This introductory Vinyl Chloride online safety course will teach you how to work safely with this potentially hazardous industrial chemical as covered by OSHA Subpart Z 29 CFR 1910.1017 for General Industry. You will learn about the chemical, what it is used for and the permissible exposure limits. The primary exposure route and exposure limits are covered, as are the symptoms of acute and chronic exposure.
This Vinyl Chloride online course is for all General Industry workers and management who may have to work with this hazardous industrial chemical.
- General Industry Workers
- General Industry Supervisors
- General Industry Managers
This online safety course will teach you the properties and primary uses, the primary exposure route and the symptoms of acute and chronic exposure. You will learn the recommended exposure controls and the requirements for exposure monitoring, training, spillage and storage. The course explains which OSHA standard applies to the chemical and what the permissible exposure limits and action levels are for Vinyl Chloride.
- Introduction to Vinyl Chloride
- Properties and Exposure
- Safety Requirements
- VC (Vinyl Chloride)
- National Priority List Sites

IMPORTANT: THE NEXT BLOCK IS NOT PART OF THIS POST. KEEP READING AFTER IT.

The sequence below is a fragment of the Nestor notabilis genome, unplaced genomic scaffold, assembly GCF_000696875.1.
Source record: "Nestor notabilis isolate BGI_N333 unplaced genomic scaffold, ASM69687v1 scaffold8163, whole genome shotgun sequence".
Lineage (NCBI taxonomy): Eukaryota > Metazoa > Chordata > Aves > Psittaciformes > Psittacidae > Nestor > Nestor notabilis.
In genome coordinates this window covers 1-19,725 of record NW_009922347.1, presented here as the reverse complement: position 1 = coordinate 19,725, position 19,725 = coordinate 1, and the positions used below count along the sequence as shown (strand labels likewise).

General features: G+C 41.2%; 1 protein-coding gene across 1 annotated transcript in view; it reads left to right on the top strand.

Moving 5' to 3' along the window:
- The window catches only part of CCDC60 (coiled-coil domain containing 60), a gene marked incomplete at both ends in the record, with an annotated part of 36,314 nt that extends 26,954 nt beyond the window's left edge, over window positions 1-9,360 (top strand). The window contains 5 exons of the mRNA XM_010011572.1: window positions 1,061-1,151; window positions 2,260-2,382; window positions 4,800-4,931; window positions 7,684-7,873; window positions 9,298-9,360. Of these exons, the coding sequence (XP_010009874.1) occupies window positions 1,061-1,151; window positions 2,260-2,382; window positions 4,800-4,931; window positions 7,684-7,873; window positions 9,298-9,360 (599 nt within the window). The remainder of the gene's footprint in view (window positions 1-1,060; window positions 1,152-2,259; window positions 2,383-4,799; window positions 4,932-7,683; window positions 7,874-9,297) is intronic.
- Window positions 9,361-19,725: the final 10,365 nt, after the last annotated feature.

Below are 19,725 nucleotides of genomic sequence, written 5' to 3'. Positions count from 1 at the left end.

- Osha Permissible Exposure Limit and Action Level
- Acute Exposure
- Chronic Exposure
- OSHA 29 CFR 1910 , Subpart Z, 1910.1017
- OSHA 29 CFR 1926 , Subpart Z, 1926.1117
- Time-Weighted Average (TWA)
Features and Benefits
ClickSafety’s Vinyl Chloride online safety course will teach you how to work safely with this common but hazardous chemical agent. Once you have successfully completed this course, you will know:
- Exposure to Vinyl Chloride occurs mainly in your workplace
- Breathing high Vinyl Chloride levels for short time periods or even lower levels for long time periods can cause illness or even death
- Breathing Vinyl Chloride for long time periods can cause permanent liver damage, immune reactions, nerve damage and cancer
- OSHA has highly regulated Vinyl Chloride in the workplace
- Vinyl Chloride has been found in at least 616 National Priority List sites identified by the Environmental Protection Agency (EPA)